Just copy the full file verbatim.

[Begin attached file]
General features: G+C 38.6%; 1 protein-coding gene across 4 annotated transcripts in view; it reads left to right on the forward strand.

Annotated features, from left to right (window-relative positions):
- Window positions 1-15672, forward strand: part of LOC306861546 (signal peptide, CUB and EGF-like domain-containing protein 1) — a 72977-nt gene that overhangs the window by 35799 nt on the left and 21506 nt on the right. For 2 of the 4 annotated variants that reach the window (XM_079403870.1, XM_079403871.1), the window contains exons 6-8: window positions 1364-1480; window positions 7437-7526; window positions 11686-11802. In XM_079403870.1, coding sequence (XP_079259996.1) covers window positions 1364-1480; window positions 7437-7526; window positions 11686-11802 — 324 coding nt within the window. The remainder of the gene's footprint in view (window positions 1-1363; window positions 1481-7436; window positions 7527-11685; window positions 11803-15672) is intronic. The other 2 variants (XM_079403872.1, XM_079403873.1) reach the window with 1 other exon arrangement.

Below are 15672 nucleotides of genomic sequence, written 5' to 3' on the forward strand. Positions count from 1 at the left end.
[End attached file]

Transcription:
General features: G+C 38.6%; 1 protein-coding gene across 4 annotated transcripts in view; it reads left to right on the forward strand.

Annotated features, from left to right (window-relative positions):
- Window positions 1-15672, forward strand: part of LOC306861546 (signal peptide, CUB and EGF-like domain-containing protein 1) — a 72977-nt gene that overhangs the window by 35799 nt on the left and 21506 nt on the right. For 2 of the 4 annotated variants that reach the window (XM_079403870.1, XM_079403871.1), the window contains exons 6-8: window positions 1364-1480; window positions 7437-7526; window positions 11686-11802. In XM_079403870.1, coding sequence (XP_079259996.1) covers window positions 1364-1480; window positions 7437-7526; window positions 11686-11802 — 324 coding nt within the window. The remainder of the gene's footprint in view (window positions 1-1363; window positions 1481-7436; window positions 7527-11685; window positions 11803-15672) is intronic. The other 2 variants (XM_079403872.1, XM_079403873.1) reach the window with 1 other exon arrangement.

Below are 15672 nucleotides of genomic sequence, written 5' to 3' on the forward strand. Positions count from 1 at the left end.